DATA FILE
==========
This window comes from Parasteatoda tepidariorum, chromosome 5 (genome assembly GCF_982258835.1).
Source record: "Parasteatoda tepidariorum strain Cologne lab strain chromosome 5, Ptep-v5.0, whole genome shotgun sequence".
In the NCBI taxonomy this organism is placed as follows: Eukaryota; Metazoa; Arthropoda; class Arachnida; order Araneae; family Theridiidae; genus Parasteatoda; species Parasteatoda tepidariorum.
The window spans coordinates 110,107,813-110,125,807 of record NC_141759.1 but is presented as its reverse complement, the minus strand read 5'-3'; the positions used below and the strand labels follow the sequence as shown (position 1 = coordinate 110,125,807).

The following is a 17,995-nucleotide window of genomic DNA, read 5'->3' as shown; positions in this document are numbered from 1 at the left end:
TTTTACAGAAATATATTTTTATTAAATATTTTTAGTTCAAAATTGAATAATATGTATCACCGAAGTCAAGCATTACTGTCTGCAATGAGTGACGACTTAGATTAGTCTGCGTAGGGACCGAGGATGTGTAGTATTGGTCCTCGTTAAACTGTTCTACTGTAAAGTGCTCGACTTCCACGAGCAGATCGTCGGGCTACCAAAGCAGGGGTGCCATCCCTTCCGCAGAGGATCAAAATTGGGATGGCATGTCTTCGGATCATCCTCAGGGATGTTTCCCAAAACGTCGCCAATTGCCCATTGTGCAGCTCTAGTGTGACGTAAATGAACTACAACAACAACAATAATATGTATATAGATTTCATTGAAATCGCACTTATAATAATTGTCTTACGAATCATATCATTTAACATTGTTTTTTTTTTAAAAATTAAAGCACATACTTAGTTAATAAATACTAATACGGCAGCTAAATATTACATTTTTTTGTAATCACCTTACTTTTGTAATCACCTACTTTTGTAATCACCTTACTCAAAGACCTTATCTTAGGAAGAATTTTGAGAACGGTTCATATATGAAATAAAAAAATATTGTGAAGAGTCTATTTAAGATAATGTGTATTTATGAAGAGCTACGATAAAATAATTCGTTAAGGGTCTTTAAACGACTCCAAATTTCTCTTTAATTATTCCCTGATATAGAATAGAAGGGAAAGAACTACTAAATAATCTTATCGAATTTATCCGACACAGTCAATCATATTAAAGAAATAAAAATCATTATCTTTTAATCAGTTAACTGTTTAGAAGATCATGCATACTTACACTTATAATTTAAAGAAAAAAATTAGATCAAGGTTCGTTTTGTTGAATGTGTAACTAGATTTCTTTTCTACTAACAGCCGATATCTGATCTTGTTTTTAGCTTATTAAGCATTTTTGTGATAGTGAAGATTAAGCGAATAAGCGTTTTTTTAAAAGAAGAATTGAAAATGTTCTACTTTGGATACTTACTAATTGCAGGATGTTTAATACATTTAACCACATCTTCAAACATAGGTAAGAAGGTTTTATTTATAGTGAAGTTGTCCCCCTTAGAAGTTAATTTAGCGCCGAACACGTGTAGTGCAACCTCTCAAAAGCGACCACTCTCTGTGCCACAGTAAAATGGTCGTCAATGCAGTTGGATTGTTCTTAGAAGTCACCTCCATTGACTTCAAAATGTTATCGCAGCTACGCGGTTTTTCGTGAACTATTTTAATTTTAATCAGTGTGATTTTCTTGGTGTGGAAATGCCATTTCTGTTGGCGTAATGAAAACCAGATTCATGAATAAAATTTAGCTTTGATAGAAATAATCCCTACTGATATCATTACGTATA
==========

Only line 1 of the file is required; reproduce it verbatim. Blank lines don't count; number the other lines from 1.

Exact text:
This window comes from Parasteatoda tepidariorum, chromosome 5 (genome assembly GCF_982258835.1).